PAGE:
before running the program (by default it does that for all binaries in the bin folder of your program). The rest is just flake boilerplate to properly add ardour in the list of programs that can be run.

Warning: I have no time to test this part, let me know if it does not work as expected:

If you want to create a flake module for home-manager or nixos (mostly useful to configure services I would guess), first check here how you user should configure home manager with flake (or the nixos doc for nixos). Then, add the flake configuration you want in your flake, for instance right after the devShell part, say under homeModules.myAudioSetup (or nixosModules.myAudioSetup for nixos), as far as I understand the exact name does not really matters as soon as you refer it properly later and does not take a name that conflicts with the other conventions. Then in the user’s flake you should be able to add the audio flake as an input:

  inputs.yourAudioFlake.url = "github:your/flake";

adds it in the argument of output:

  outputs = { self, nixpkgs, flake-utils, yourAudioFlake }: {

and in the module do something like:

        modules = [

At least it is what you should do for nixos modules as documented here and I guess the same should also work for home manager modules (but again I have never tested).

Hope it helps! Let me know if you have further questions.


Thank you for the help, @tobiasBora! I have taken what you have given me and made this! Are there any ways you think this could be improved? Also, is there a way to make the nix run command in the readme any shorter? Right now, it has some really long --extra-experimental-features flags in it.

Again, thank you so much for your help!

That sounds great, congrats :wink: (And I may actually use it, at least to get the name of the great plugins)

Regarding your “long” command, until flake is not experimental you don’t have much choice, you need to enable it somehow. That said, you can enable it once for all, and then just use nix run … without the flags.

Regarding improvements, I can imagine a few improvements:

Package yourself the plugins that are not yet in nixpkgs (and eventually upload them upstream)

I see that you mention some plugins that are not yet in nixpkgs… That’s not so much of an issue, you can certainly package it yourself easily! I created a tutorial here if you want to get started with packaging. As far as I see, it should be quite easy to build wolf-spectrum and dpf-plugins, you just need to fetch the repository with submodules = true; for wolf-spectrum as the git repo has submodules, and certainly enable cmake for it as well, and configure the appropriate (c)makeFlags as explained in the doc (dpf may be even easier as it is a simple Makefile).

In case it can help, I packaged at some point Ildaeil to learn how to package stuff and it was looking like:

{ lib
, stdenv
, fetchFromGitHub
, cmake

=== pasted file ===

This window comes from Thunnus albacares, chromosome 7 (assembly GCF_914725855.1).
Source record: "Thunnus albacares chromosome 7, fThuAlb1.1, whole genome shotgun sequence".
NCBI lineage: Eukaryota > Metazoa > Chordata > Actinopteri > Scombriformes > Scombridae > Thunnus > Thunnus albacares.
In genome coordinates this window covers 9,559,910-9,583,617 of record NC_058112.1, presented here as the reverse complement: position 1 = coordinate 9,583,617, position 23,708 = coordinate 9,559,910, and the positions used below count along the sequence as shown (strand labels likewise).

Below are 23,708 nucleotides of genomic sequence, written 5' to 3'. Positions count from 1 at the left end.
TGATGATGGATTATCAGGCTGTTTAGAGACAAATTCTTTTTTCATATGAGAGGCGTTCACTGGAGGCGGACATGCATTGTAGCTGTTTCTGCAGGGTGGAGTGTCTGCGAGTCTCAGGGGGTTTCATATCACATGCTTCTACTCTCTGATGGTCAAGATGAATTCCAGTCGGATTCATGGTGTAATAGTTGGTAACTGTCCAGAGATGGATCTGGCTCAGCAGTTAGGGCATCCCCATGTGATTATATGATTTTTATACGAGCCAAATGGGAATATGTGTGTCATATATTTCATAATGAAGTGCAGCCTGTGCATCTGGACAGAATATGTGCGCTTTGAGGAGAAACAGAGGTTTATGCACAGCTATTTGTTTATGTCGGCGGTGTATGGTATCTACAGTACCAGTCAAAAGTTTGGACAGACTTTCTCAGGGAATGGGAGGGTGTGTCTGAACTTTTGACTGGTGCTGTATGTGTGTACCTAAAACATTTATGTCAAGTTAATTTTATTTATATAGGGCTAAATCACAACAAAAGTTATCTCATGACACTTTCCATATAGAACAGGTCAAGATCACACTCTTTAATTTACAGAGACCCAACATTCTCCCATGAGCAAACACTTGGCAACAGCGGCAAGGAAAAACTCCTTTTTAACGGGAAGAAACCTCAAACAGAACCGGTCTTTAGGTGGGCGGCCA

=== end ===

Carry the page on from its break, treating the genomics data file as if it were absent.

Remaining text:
, pkg-config
# Not sure which one I should keep (at least libGL for sure)
, liblo
, freetype, libX11, libXrandr, libXinerama, libXext, libXcursor, libGL
, gtk2, gtk3
, libjack2, alsa-lib, alsa-tools

stdenv.mkDerivation rec {
  pname = "Ildaeil";
  version = "unstable-6b303b3059c";

  src = fetchFromGitHub {
    owner = "DISTRHO";
    repo = pname;
    rev = "6b303b3059c";
    sha256 = "sha256-wqhArYjPA0yVedW654nCFQTwKi02fvImHkW4W3xoBfc=";
    fetchSubmodules = true;

  nativeBuildInputs = [
    # cmake
  buildInputs = [
    libX11 libXrandr libXinerama libXext libXcursor libGL
    gtk2 gtk3
    libjack2 alsa-lib alsa-tools

  makeFlags = [ "PREFIX=$(out)" ];
  patchPhase = ''
    patchShebangs dpf/utils/

Refactor to avoid manually repeating the same code for all packages

I guess that you may not want to repeat yourself many times for all the applications that you want to wrap (as I can see from your comment). A solution is to use map (that applies a function to a list, so map (x: x+10) [1,2,3] = [11,12,13]) and listToAttrs (that turn a list [ {name = x1, value = y1} {name = x2, value = y2} ]) into an attrset {x1 = y1; x2 = y2}).

To give an example (that must of course be adapted to your case):

$ nix repl
nix-repl> :p builtins.listToAttrs ( (app: {name = app; value = {type = "app"; program = "wrapped version ${app}";};}) myApps)
{ app1 = { program = "wrapped version app1"; type = "app"; }; app2 = { program = "wrapped version app2"; type = "app"; }; }

You just need to adapt it to your case :slight_smile:

1 Like

Hello, @tobiasBora!

I’ve taken some time to write some other parts of the project. There is now a shell script called that can list and launch any of the programs from the flake.nix. What’s cool is it should work anywhere because it can use nix-portable if it doesn’t find nix.

I’m coming back here, however, because I’m a little confused about how I should use listToAttrs and map like you were suggesting. Is there a place you would recommend I go to learn things like this? The nix programming language is still a bit foreign to me. (Especially the syntax, it’s hard to tell what’s what and why some things happen.)